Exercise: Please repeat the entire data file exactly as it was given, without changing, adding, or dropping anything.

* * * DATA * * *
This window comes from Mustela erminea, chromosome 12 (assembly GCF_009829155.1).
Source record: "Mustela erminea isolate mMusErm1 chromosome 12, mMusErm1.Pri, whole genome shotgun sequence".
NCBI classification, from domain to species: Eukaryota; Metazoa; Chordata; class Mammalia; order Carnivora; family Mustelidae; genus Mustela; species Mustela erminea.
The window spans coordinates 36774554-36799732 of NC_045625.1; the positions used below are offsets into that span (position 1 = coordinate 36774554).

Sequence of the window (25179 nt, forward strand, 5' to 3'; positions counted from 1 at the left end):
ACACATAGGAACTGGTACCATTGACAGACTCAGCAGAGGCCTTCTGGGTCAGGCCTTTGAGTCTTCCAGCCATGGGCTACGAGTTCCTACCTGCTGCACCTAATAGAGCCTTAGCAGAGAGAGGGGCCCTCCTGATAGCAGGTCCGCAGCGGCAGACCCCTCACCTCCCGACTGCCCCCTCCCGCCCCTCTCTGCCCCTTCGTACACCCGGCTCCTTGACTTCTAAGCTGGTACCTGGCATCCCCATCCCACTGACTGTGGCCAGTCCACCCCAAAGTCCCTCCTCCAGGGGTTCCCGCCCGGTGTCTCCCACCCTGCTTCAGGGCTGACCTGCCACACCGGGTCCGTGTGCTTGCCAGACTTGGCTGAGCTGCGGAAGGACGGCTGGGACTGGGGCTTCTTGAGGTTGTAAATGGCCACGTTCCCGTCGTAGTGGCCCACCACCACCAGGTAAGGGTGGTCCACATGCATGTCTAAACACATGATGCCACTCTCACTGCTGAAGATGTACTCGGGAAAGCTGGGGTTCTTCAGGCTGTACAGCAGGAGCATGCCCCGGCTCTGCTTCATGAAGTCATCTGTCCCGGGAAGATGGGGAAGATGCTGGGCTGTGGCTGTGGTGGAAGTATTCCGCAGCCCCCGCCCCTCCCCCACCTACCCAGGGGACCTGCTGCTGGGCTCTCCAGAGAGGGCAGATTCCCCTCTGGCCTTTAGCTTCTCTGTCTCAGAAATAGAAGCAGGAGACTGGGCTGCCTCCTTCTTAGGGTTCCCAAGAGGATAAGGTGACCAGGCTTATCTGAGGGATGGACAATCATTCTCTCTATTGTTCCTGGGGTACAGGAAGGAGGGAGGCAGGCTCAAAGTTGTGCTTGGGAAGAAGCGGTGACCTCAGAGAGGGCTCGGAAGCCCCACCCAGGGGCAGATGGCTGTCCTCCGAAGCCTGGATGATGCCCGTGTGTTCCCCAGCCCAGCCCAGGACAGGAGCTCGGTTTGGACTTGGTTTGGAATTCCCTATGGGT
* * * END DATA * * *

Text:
This window comes from Mustela erminea, chromosome 12 (assembly GCF_009829155.1).
Source record: "Mustela erminea isolate mMusErm1 chromosome 12, mMusErm1.Pri, whole genome shotgun sequence".
NCBI classification, from domain to species: Eukaryota; Metazoa; Chordata; class Mammalia; order Carnivora; family Mustelidae; genus Mustela; species Mustela erminea.
The window spans coordinates 36774554-36799732 of NC_045625.1; the positions used below are offsets into that span (position 1 = coordinate 36774554).

Sequence of the window (25179 nt, forward strand, 5' to 3'; positions counted from 1 at the left end):
ACACATAGGAACTGGTACCATTGACAGACTCAGCAGAGGCCTTCTGGGTCAGGCCTTTGAGTCTTCCAGCCATGGGCTACGAGTTCCTACCTGCTGCACCTAATAGAGCCTTAGCAGAGAGAGGGGCCCTCCTGATAGCAGGTCCGCAGCGGCAGACCCCTCACCTCCCGACTGCCCCCTCCCGCCCCTCTCTGCCCCTTCGTACACCCGGCTCCTTGACTTCTAAGCTGGTACCTGGCATCCCCATCCCACTGACTGTGGCCAGTCCACCCCAAAGTCCCTCCTCCAGGGGTTCCCGCCCGGTGTCTCCCACCCTGCTTCAGGGCTGACCTGCCACACCGGGTCCGTGTGCTTGCCAGACTTGGCTGAGCTGCGGAAGGACGGCTGGGACTGGGGCTTCTTGAGGTTGTAAATGGCCACGTTCCCGTCGTAGTGGCCCACCACCACCAGGTAAGGGTGGTCCACATGCATGTCTAAACACATGATGCCACTCTCACTGCTGAAGATGTACTCGGGAAAGCTGGGGTTCTTCAGGCTGTACAGCAGGAGCATGCCCCGGCTCTGCTTCATGAAGTCATCTGTCCCGGGAAGATGGGGAAGATGCTGGGCTGTGGCTGTGGTGGAAGTATTCCGCAGCCCCCGCCCCTCCCCCACCTACCCAGGGGACCTGCTGCTGGGCTCTCCAGAGAGGGCAGATTCCCCTCTGGCCTTTAGCTTCTCTGTCTCAGAAATAGAAGCAGGAGACTGGGCTGCCTCCTTCTTAGGGTTCCCAAGAGGATAAGGTGACCAGGCTTATCTGAGGGATGGACAATCATTCTCTCTATTGTTCCTGGGGTACAGGAAGGAGGGAGGCAGGCTCAAAGTTGTGCTTGGGAAGAAGCGGTGACCTCAGAGAGGGCTCGGAAGCCCCACCCAGGGGCAGATGGCTGTCCTCCGAAGCCTGGATGATGCCCGTGTGTTCCCCAGCCCAGCCCAGGACAGGAGCTCGGTTTGGACTTGGTTTGGAATTCCCTATGGGT